Clergymen: Stop preaching Critical Race Theory

This Sunday at St. Someone Church in Anytown, USA, the minister delivered a lovely sermon analogizing Jesus's sending his disciples on mission with our local hapless MLB team competing as visitors in "away" cities.  His point was that just as our baseball team will be successful on the road only if the members come together and work as a team, we who are on God's team will be successful only if we work together as a church.  This gifted young minister's talk was truly inspirational — until he snuck in a comment about how we need to recognize that certain groups in our society historically have mistreated other groups.  He said we need to own up to this and then work to make up for this past injustice. 

Thus, he ruined a unifying call to get busy working together to spread the word of God.  In a few brief sentences, he twisted this call into a divisive message validating racism.  Although he never explicitly mentioned white or black people, there is no doubt that he was telling the white members of our church that we need to "own up to" (i.e., take on) the guilt of past racial sins and make up for them so we can build our church community.

I'm no theologian, and I have no idea if this minister's message constitutes heresy, but I know that it is flat-out wrong.  Here is Christianity in a nutshell.  We are called to love God with our whole heart, soul, strength, and mind and to love our neighbor as ourselves.  And who is our neighbor?  Our neighbor is whomever we encounter.  That's it.  We don't observe weird tribal rules whereby if some long-dead person from your clan murdered my ancestors, then I am obligated to seek retribution today against you.  In fact, it is immoral for me to attempt to remedy sins that occurred among long-dead people by committing injustice against a person alive today.  Even worse is to rekindle racism by teaching it to children.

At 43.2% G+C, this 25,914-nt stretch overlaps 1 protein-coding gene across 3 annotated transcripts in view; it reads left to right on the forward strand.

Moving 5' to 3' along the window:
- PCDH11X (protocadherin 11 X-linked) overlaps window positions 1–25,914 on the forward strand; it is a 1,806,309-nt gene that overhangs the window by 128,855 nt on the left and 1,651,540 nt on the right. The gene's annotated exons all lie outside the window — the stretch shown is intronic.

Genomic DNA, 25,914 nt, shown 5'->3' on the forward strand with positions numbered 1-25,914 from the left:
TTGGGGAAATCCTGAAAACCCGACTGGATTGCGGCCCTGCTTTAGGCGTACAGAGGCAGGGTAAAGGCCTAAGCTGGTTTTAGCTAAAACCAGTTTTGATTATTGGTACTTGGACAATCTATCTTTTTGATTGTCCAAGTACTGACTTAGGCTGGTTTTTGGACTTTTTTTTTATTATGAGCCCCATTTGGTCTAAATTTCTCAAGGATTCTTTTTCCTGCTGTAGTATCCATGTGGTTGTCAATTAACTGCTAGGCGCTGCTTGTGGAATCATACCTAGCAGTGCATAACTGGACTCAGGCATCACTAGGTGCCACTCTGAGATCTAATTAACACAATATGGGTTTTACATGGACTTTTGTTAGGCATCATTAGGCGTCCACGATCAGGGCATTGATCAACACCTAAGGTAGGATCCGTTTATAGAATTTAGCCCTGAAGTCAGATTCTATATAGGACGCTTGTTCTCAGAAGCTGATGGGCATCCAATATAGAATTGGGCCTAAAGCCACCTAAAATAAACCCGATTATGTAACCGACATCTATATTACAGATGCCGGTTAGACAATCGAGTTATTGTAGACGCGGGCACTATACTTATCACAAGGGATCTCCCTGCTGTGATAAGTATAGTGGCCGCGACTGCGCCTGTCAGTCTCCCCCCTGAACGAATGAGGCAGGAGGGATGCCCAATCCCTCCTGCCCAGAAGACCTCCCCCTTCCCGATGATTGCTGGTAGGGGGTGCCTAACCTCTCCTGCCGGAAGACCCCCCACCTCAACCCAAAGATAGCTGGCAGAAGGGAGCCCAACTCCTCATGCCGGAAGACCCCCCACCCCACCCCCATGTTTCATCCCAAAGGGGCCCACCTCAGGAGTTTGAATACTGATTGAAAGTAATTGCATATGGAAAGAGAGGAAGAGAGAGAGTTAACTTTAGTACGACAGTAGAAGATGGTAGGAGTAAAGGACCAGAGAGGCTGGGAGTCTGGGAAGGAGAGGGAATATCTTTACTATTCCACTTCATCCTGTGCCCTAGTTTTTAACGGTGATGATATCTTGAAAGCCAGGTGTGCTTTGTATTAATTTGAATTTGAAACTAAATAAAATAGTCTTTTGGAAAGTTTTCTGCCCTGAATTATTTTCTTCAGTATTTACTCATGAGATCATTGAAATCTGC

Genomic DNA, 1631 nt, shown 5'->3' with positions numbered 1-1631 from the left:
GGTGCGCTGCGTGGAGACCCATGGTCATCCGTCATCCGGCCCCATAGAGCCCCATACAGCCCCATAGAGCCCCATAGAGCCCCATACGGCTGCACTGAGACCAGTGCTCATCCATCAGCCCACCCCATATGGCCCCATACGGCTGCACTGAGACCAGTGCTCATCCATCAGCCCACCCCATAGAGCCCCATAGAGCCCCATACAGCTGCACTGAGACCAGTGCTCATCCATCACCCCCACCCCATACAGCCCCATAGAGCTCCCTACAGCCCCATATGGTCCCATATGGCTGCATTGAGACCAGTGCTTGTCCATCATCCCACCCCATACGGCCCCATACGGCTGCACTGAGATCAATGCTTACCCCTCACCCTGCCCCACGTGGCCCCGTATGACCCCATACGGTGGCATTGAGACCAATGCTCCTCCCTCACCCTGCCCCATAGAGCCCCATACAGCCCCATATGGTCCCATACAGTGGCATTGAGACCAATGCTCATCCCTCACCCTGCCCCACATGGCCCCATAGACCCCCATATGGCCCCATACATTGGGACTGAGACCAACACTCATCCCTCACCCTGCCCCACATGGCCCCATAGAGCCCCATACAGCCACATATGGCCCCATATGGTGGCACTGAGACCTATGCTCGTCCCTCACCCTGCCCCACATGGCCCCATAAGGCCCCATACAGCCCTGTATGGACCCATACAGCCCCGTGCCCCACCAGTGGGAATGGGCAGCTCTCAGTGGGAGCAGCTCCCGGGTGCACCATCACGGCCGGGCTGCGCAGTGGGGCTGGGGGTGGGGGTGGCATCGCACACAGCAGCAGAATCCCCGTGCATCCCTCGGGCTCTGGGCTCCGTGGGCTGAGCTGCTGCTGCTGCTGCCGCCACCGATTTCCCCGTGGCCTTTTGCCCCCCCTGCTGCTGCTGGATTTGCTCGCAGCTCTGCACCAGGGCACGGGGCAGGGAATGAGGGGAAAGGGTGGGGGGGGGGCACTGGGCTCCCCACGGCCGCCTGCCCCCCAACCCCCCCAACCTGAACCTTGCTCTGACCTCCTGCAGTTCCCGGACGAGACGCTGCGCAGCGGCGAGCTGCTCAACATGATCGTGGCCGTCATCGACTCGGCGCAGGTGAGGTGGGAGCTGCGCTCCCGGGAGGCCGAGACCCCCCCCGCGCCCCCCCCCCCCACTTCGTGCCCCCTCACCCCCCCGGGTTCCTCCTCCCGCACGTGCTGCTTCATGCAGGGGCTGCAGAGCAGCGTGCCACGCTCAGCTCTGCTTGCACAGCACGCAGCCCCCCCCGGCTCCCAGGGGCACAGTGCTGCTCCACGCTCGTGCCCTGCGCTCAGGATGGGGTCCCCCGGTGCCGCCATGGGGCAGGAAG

I'm not trying to diminish the sins and injuries of the past.  Unfortunately, they are all too real, but we are powerless to reach back and make them undone.  People like our bright young minister seem to think God is calling us to fix this.  What hubris.  We didn't make the world — we are just imperfect participants.  Rather than spread and support Critical Race Theory as the solution to our racial ills, each of us is best advised to get to work loving our own neighbor.  That is enough to keep us busy.  I know it's a full-time job for me.

Image: PxHere.

To comment, you can find the MeWe post for this article here.